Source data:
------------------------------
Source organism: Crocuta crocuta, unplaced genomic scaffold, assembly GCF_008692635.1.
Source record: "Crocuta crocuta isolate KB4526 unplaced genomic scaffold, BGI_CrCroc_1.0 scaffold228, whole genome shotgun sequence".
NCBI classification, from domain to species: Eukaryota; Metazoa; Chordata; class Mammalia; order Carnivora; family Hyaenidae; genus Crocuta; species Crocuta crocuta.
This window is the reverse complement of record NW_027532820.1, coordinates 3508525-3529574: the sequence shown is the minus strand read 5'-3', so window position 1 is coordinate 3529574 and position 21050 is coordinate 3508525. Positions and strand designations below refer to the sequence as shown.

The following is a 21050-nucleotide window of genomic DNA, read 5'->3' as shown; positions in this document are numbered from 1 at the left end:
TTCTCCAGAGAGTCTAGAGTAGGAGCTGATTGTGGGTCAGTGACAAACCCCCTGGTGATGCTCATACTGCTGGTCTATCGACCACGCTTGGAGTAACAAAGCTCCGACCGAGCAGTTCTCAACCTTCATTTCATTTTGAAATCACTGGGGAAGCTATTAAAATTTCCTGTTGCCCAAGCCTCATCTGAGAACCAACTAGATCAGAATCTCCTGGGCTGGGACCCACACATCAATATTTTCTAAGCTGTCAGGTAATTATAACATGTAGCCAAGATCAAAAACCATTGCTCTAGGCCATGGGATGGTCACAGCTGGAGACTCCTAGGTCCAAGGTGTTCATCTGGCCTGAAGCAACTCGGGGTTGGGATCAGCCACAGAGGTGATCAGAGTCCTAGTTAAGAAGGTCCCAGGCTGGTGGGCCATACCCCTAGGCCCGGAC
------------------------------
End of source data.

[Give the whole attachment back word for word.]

Source organism: Crocuta crocuta, unplaced genomic scaffold, assembly GCF_008692635.1.
Source record: "Crocuta crocuta isolate KB4526 unplaced genomic scaffold, BGI_CrCroc_1.0 scaffold228, whole genome shotgun sequence".
NCBI classification, from domain to species: Eukaryota; Metazoa; Chordata; class Mammalia; order Carnivora; family Hyaenidae; genus Crocuta; species Crocuta crocuta.
This window is the reverse complement of record NW_027532820.1, coordinates 3508525-3529574: the sequence shown is the minus strand read 5'-3', so window position 1 is coordinate 3529574 and position 21050 is coordinate 3508525. Positions and strand designations below refer to the sequence as shown.

The following is a 21050-nucleotide window of genomic DNA, read 5'->3' as shown; positions in this document are numbered from 1 at the left end:
TTCTCCAGAGAGTCTAGAGTAGGAGCTGATTGTGGGTCAGTGACAAACCCCCTGGTGATGCTCATACTGCTGGTCTATCGACCACGCTTGGAGTAACAAAGCTCCGACCGAGCAGTTCTCAACCTTCATTTCATTTTGAAATCACTGGGGAAGCTATTAAAATTTCCTGTTGCCCAAGCCTCATCTGAGAACCAACTAGATCAGAATCTCCTGGGCTGGGACCCACACATCAATATTTTCTAAGCTGTCAGGTAATTATAACATGTAGCCAAGATCAAAAACCATTGCTCTAGGCCATGGGATGGTCACAGCTGGAGACTCCTAGGTCCAAGGTGTTCATCTGGCCTGAAGCAACTCGGGGTTGGGATCAGCCACAGAGGTGATCAGAGTCCTAGTTAAGAAGGTCCCAGGCTGGTGGGCCATACCCCTAGGCCCGGAC